We discuss the work of Stan Brakhage, Maya Deren, The Kuchar Brothers, Michael Snow, Jonas Mekas and the history of experimental film. You must have this much mind power to enter!
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Mothlight is a silent “collage film” that incorporates “real world elements.”Brakhage produced the film without the use of a camera, using what he then described as “a whole new film technique.”Brakhage collected moth wings, flower petals, and blades of grass, and pressed them between two strips of 16mm splicing tape. The resulting assemblage was then contact printed at a lab to allow projection in a cinema. The objects chosen were required to be thin and translucent, to permit the passage of light. Brakhage reused the technique to produce his later film, The Garden of Earthly Delights (1981). Mothlight has been described as boasting a “three-part musical structure.”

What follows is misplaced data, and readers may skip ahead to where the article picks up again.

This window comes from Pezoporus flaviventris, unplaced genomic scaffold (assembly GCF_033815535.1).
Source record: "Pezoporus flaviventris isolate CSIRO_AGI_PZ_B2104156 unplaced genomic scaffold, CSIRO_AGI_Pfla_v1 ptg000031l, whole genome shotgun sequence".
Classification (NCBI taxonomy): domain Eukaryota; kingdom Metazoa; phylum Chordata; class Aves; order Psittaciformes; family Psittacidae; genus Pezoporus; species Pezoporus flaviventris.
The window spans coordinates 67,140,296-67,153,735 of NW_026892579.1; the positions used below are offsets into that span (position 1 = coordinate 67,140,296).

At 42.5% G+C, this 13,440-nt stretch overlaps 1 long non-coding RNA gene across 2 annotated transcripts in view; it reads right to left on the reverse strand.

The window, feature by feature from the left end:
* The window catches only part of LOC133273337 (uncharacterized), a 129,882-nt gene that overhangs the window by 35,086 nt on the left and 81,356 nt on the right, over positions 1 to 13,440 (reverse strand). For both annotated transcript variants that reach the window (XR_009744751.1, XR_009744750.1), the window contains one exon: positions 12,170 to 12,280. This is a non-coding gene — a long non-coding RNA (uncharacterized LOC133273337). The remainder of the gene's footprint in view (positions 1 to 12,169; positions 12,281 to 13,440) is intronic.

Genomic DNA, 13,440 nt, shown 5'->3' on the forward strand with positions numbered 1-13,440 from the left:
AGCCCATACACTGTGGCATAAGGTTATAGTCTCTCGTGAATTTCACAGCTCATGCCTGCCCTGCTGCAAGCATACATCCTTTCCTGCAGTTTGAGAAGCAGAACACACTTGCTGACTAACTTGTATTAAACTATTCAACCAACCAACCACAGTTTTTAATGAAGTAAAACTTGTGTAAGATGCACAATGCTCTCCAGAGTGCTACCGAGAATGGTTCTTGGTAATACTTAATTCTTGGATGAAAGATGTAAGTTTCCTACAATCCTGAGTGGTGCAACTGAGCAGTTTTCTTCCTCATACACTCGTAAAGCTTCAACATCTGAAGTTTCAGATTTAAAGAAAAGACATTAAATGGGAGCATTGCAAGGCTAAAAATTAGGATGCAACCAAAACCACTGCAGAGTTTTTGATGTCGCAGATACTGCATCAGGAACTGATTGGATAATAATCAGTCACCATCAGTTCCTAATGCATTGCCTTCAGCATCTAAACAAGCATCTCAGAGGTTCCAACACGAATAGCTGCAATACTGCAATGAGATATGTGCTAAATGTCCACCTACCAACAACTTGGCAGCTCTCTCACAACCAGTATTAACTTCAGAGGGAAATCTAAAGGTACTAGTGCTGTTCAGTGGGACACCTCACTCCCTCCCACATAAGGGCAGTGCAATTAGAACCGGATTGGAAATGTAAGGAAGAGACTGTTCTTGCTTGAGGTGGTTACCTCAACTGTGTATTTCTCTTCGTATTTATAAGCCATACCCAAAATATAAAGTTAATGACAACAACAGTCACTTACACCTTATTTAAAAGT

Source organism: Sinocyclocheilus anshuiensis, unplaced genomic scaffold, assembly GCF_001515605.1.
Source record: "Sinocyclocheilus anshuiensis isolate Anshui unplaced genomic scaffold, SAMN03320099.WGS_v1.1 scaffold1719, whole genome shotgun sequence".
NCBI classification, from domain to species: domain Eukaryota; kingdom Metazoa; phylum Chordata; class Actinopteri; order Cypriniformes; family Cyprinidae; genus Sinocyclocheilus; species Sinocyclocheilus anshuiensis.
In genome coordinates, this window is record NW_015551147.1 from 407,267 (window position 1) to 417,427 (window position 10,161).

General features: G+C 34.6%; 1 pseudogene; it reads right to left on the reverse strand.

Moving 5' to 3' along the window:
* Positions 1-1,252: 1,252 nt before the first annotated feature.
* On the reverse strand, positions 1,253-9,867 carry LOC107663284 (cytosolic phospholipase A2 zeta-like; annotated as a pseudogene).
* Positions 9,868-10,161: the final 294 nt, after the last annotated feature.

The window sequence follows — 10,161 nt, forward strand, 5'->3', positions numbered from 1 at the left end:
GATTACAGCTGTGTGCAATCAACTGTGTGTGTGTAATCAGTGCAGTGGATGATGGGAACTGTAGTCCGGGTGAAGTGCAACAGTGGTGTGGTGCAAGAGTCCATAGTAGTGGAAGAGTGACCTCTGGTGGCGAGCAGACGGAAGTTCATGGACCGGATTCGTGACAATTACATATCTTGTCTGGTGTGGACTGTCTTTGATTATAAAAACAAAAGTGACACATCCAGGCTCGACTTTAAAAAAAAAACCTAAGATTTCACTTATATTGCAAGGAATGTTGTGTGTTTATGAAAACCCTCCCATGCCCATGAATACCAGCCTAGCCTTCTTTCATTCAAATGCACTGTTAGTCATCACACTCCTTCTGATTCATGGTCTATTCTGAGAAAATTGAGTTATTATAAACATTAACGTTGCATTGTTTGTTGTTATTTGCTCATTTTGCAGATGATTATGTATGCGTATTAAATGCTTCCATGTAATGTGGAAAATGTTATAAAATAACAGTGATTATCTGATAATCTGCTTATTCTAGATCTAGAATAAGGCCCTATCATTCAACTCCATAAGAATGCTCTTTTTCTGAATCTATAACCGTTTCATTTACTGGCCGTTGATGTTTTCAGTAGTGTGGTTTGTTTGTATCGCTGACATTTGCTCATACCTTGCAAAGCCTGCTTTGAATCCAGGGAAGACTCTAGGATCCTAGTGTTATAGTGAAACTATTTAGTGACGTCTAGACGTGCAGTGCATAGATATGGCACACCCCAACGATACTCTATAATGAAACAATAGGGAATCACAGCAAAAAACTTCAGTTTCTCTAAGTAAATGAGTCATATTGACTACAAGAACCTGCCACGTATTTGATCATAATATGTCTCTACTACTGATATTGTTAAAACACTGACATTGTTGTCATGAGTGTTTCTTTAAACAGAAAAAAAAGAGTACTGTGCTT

Robots care for the survivors of a nuclear holocaust, until one goes rogue, kills its owner, and develops feelings for a human female. Sins of the Fleshapoids is a 1965 underground film directed by Mike Kuchar. It is a low-budget, campy sci-fi movie about an android revolt a million years in the future after humans have become too lazy and selfish to take care of themselves. The film was a major influence on cult director John Waters who has said that Sins of the Fleshapoids “really shows what an underground movie was.”
Meshes of the Afternoon (1943) is a short experimental film directed by wife-and-husband team Maya Deren and Alexander Hammid. The film’s narrative is circular and repeats several motifs, including a flower on a long driveway, a key falling, a door unlocked, a knife in a loaf of bread, a mysterious Grim Reaper–like cloaked figure with a mirror for a face, a phone off the hook and an ocean. Through creative editing, distinct camera angles, and slow motion, the surrealist film depicts a world in which it is more and more difficult to catch reality. In 1990, Meshes of the Afternoon was selected for preservation in the United States National Film Registry by the Library of Congress as being “culturally, historically, or aesthetically significant”, going into the registry in the second year of voting. In 2015 the BBC named the film the 40th greatest American movie ever made.